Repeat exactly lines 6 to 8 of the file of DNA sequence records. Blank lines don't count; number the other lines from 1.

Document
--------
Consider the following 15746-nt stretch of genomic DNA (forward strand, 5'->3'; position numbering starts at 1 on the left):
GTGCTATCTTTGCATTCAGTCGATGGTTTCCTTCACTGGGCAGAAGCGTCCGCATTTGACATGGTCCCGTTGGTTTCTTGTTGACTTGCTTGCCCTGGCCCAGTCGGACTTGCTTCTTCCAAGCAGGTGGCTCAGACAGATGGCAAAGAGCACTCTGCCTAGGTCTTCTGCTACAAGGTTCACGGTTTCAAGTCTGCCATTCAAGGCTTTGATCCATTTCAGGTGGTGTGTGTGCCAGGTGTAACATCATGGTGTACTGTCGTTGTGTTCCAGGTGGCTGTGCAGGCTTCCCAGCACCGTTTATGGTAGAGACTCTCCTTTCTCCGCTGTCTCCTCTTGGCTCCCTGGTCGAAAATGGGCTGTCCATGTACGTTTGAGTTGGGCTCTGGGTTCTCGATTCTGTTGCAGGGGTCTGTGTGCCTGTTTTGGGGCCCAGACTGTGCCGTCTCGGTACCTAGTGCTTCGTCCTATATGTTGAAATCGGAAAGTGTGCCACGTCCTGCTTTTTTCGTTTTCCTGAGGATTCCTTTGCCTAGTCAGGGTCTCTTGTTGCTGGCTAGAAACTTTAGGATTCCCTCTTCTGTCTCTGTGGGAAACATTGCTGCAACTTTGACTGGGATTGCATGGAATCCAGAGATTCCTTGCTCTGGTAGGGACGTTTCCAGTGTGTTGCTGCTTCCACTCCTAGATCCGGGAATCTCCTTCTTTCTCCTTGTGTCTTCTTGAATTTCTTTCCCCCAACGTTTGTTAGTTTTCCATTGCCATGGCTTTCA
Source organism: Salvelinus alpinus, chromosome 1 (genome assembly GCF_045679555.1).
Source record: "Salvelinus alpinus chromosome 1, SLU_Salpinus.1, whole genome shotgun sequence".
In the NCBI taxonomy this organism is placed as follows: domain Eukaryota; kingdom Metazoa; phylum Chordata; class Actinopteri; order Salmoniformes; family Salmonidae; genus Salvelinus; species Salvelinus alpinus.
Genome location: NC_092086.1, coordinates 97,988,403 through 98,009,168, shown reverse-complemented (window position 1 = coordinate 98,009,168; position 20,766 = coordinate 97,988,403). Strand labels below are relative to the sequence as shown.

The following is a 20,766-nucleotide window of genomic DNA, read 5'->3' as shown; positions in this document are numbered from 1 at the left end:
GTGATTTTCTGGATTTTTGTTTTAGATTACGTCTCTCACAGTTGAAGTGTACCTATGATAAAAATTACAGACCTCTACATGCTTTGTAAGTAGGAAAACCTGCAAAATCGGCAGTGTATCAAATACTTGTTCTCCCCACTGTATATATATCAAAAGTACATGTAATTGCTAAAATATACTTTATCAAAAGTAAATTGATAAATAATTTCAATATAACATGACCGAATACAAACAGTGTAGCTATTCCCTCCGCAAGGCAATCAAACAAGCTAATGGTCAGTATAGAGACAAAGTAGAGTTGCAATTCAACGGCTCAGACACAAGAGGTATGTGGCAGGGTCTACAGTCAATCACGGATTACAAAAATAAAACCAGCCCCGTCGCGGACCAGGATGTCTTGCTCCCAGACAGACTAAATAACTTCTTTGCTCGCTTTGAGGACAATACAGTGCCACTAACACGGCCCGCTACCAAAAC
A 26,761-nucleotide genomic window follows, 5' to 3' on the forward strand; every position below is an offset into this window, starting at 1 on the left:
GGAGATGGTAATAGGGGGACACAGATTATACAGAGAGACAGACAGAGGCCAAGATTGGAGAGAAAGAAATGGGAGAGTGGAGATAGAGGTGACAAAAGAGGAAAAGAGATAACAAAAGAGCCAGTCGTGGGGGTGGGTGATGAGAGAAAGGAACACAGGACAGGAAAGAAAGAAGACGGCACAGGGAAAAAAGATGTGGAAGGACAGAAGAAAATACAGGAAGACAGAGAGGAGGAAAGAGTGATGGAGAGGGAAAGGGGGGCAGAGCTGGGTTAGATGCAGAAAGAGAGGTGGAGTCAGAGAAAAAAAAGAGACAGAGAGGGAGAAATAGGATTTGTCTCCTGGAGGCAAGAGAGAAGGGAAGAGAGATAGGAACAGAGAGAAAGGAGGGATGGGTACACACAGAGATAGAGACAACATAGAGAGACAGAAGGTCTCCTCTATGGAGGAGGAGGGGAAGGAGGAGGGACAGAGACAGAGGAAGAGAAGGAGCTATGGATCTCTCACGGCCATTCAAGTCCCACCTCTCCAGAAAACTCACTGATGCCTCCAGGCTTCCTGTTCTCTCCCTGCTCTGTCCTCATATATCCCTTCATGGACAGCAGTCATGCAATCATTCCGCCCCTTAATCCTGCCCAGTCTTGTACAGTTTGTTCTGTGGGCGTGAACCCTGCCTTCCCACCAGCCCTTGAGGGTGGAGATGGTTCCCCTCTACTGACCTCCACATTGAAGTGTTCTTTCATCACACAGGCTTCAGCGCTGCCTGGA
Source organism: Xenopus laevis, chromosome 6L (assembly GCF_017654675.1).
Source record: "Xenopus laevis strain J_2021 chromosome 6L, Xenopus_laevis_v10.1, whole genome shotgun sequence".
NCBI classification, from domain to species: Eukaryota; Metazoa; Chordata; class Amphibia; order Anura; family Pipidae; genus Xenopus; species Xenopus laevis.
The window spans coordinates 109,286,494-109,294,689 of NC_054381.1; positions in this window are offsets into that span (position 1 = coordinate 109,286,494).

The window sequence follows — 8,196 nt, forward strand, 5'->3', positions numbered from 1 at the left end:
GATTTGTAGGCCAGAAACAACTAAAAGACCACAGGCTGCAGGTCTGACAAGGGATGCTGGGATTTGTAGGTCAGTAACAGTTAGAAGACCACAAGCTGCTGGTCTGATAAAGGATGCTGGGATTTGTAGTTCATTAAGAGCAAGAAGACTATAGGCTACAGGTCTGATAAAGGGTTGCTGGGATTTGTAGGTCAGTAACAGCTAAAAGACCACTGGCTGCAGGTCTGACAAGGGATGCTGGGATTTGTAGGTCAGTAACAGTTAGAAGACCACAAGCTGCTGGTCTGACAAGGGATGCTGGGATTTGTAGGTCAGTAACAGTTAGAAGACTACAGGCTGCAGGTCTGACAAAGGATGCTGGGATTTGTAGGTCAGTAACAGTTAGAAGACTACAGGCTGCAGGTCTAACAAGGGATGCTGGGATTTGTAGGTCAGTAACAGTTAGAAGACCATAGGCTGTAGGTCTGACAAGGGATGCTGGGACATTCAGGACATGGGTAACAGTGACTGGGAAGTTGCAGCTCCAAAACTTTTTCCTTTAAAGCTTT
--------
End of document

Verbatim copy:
Genome location: NC_092086.1, coordinates 97,988,403 through 98,009,168, shown reverse-complemented (window position 1 = coordinate 98,009,168; position 20,766 = coordinate 97,988,403). Strand labels below are relative to the sequence as shown.

The following is a 20,766-nucleotide window of genomic DNA, read 5'->3' as shown; positions in this document are numbered from 1 at the left end:
GTGATTTTCTGGATTTTTGTTTTAGATTACGTCTCTCACAGTTGAAGTGTACCTATGATAAAAATTACAGACCTCTACATGCTTTGTAAGTAGGAAAACCTGCAAAATCGGCAGTGTATCAAATACTTGTTCTCCCCACTGTATATATATCAAAAGTACATGTAATTGCTAAAATATACTTTATCAAAAGTAAATTGATAAATAATTTCAATATAACATGACCGAATACAAACAGTGTAGCTATTCCCTCCGCAAGGCAATCAAACAAGCTAATGGTCAGTATAGAGACAAAGTAGAGTTGCAATTCAACGGCTCAGACACAAGAGGTATGTGGCAGGGTCTACAGTCAATCACGGATTACAAAAATAAAACCAGCCCCGTCGCGGACCAGGATGTCTTGCTCCCAGACAGACTAAATAACTTCTTTGCTCGCTTTGAGGACAATACAGTGCCACTAACACGGCCCGCTACCAAAAC